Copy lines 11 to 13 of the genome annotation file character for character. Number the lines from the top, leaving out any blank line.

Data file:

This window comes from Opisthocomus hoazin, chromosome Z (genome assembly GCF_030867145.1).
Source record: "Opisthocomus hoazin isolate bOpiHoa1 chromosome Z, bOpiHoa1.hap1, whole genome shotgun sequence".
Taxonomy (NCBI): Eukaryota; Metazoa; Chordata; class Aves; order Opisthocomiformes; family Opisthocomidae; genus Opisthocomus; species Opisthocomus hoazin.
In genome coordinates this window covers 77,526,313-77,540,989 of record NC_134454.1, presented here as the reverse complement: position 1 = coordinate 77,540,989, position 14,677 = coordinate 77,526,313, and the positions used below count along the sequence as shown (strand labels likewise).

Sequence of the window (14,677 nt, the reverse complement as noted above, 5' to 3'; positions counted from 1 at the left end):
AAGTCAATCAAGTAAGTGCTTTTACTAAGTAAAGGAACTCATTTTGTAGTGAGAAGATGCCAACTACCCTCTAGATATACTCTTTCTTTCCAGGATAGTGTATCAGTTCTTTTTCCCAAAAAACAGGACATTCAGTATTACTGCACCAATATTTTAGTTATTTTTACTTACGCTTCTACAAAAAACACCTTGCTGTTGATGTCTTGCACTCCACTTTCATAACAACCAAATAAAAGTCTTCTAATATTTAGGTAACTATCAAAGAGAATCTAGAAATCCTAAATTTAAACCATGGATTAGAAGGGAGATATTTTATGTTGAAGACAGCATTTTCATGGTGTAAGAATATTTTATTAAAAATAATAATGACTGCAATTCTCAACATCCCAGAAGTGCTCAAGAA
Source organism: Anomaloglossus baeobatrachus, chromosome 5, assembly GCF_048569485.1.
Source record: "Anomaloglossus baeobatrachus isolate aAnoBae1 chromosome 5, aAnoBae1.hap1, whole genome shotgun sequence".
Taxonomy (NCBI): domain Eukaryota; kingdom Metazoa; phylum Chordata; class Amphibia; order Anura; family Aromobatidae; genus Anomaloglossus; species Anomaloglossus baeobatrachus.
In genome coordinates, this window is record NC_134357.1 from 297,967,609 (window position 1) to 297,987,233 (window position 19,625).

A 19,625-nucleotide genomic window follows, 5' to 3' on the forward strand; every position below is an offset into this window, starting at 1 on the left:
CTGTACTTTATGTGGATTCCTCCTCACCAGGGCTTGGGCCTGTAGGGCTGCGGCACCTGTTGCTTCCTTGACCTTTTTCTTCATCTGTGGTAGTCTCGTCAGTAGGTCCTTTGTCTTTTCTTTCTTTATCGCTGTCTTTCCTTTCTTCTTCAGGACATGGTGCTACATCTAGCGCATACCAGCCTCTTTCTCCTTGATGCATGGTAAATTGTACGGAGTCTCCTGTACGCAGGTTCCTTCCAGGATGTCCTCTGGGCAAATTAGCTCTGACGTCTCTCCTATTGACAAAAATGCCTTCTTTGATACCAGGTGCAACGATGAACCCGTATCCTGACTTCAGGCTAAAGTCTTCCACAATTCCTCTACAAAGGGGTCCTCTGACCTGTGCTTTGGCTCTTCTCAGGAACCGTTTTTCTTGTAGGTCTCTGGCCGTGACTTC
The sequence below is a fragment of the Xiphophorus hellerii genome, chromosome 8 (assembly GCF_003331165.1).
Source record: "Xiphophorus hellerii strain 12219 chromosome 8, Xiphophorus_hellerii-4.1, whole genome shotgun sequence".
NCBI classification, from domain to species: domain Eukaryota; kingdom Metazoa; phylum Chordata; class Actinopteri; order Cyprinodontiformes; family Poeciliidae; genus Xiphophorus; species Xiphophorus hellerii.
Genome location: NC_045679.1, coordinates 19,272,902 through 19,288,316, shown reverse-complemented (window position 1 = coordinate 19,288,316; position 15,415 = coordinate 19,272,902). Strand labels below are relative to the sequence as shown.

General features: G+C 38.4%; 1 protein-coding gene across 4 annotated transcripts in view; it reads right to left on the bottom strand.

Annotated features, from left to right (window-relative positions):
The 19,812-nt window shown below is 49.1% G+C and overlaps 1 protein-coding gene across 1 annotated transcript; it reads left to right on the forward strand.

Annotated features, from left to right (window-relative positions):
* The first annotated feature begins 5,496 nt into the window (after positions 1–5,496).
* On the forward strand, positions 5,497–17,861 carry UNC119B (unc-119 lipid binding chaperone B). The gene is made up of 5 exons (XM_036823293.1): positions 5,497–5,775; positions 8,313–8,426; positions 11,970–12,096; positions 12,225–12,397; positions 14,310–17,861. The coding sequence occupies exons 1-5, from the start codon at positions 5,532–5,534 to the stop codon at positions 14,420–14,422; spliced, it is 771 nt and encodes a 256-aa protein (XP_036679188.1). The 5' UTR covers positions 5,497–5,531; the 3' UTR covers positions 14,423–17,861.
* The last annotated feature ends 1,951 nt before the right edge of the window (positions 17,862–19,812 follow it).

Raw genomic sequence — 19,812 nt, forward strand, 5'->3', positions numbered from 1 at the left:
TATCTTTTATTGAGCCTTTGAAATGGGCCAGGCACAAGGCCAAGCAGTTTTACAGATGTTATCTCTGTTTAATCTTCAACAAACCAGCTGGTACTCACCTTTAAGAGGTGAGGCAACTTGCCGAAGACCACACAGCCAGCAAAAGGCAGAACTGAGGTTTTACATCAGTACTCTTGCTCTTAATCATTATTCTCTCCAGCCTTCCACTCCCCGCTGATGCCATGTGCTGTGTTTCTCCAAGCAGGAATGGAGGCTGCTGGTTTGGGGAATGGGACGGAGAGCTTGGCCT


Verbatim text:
A 19,625-nucleotide genomic window follows, 5' to 3' on the forward strand; every position below is an offset into this window, starting at 1 on the left:
CTGTACTTTATGTGGATTCCTCCTCACCAGGGCTTGGGCCTGTAGGGCTGCGGCACCTGTTGCTTCCTTGACCTTTTTCTTCATCTGTGGTAGTCTCGTCAGTAGGTCCTTTGTCTTTTCTTTCTTTATCGCTGTCTTTCCTTTCTTCTTCAGGACATGGTGCTACATCTAGCGCATACCAGCCTCTTTCTCCTTGATGCATGGTAAATTGTACGGAGTCTCCTGTACGCAGGTTCCTTCCAGGATGTCCTCTGGGCAAATTAGCTCTGACGTCTCTCCTATTGACAAAAATGCCTTCTTTGATACCAGGTGCAACGATGAACCCGTATCCTGACTTCAGGCTAAAGTCTTCCACAATTCCTCTACAAAGGGGTCCTCTGACCTGTGCTTTGGCTCTTCTCAGGAACCGTTTTTCTTGTAGGTCTCTGGCCGTGACTTC
The sequence below is a fragment of the Xiphophorus hellerii genome, chromosome 8 (assembly GCF_003331165.1).